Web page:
We now are coming to the point where we’ve condensed what we believe will help to reverse all of that as I’ve always said as people keep talking about reparations in the form of finances, remuneration, and compensation. I believe the most important long-lasting things that generationally will help to reverse what has been going on in this country as Dr. Webber said. This will not be a silver bullet, we’re not to just do one thing, we’re gonna have to do several things to be able to bring African-Americans up to the same standard as others. And so I think in our next meeting in Sacramento this week, we will be talking about finalizing the report that will ultimately go to the legislature on June 30th, 2023. Then it goes to the legislature and that’s where Senator Steve Bradford and myself will probably try to craft the ultimate legislative ideas and the budgetary demands that we will make to the legislature that will ultimately come in the form of the sublative ideas on what we need to do from things as little or as easy as trying to make sure we have grants or ensuring that we have access to higher education and we’re not hobbled with debt, that we have access to capital so that we can buy our own property and then be able to close the wealth gap so that when you look at the wealth gap as we looked at it, it’s about owning property. A big part of why that gap is so big is because we were not allowed access to capital and ultimately owning land, the fact that so many African Americans are imprisoned in our prison system. We will make recommendations on how to reverse that and ultimately get our people out of the prison system or most importantly, end the school-to-prison pipeline which has plagued our community in an adverse way.

And so there as I named all the things there that are just a fraction of what we need to do in addition. There will be a discussion about whatever Financial remuneration will be and how we can make that happen in a subjective way because at the end of the day again, I want to say from my perspective, I think this is not a one-and-done silver bullet. This is a way that we can not only slowly start to reverse the messages of enslavement and racism but cancel it and end it and make sure it doesn’t creep back into our society again, and so we’re actually having a discussion with everyone because I also believe at the end of the day whatever we do as African Americans and people who join with us, it can be a boiling plate not only for future people who want to do their own reparations for African-Americans and other states and counties and others but it could also serve to help other ethnic groups who have been disadvantaged because they did not fit the white race paradigm and were kept down whether you’re women,  API, Latino, It could be a boilerplate for you to seek your own reparations. What makes sense to be able to do that? That’s why this is so so important not only for African Americans but for everybody that we make this happen.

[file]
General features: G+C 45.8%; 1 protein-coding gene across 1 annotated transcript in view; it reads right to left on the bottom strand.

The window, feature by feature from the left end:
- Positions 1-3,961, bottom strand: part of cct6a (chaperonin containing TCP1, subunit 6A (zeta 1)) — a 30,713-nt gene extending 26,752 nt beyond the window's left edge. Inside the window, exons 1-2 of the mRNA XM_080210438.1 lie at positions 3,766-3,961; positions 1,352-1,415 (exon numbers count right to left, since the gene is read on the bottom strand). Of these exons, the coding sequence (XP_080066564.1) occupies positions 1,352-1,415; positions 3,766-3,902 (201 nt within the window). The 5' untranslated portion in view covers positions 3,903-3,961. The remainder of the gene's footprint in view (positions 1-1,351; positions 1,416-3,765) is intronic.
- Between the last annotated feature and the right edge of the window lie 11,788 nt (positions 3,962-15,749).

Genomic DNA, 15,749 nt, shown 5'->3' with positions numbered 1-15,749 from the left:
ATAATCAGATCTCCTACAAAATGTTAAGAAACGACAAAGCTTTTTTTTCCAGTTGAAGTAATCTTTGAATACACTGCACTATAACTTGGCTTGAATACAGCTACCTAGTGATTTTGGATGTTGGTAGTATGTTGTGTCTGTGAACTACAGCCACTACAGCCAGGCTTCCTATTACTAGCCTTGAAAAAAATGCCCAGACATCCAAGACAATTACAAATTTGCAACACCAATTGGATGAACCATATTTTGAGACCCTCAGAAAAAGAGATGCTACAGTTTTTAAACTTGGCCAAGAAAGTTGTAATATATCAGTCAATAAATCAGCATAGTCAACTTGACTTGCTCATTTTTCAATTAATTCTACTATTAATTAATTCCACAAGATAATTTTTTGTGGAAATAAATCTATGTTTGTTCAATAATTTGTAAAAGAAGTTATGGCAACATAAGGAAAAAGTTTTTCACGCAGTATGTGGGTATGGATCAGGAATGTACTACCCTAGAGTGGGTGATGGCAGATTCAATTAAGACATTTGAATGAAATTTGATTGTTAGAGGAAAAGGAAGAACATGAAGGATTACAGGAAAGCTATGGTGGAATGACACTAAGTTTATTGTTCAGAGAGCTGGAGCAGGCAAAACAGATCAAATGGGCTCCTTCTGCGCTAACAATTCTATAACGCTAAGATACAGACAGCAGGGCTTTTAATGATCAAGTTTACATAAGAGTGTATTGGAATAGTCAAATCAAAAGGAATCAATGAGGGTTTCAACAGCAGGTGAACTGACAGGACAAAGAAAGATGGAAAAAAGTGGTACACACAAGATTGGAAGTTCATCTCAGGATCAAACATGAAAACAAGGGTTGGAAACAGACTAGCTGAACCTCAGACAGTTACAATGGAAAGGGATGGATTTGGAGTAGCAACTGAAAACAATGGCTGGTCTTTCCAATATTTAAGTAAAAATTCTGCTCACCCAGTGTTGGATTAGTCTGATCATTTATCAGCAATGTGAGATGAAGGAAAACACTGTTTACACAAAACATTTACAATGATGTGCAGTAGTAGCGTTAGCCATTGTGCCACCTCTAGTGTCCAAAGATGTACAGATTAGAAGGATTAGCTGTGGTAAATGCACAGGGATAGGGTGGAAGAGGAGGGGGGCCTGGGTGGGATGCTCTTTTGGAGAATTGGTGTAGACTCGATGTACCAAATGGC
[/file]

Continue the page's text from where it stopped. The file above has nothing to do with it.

Attorney Don Tamaki, Reparations Task Force Member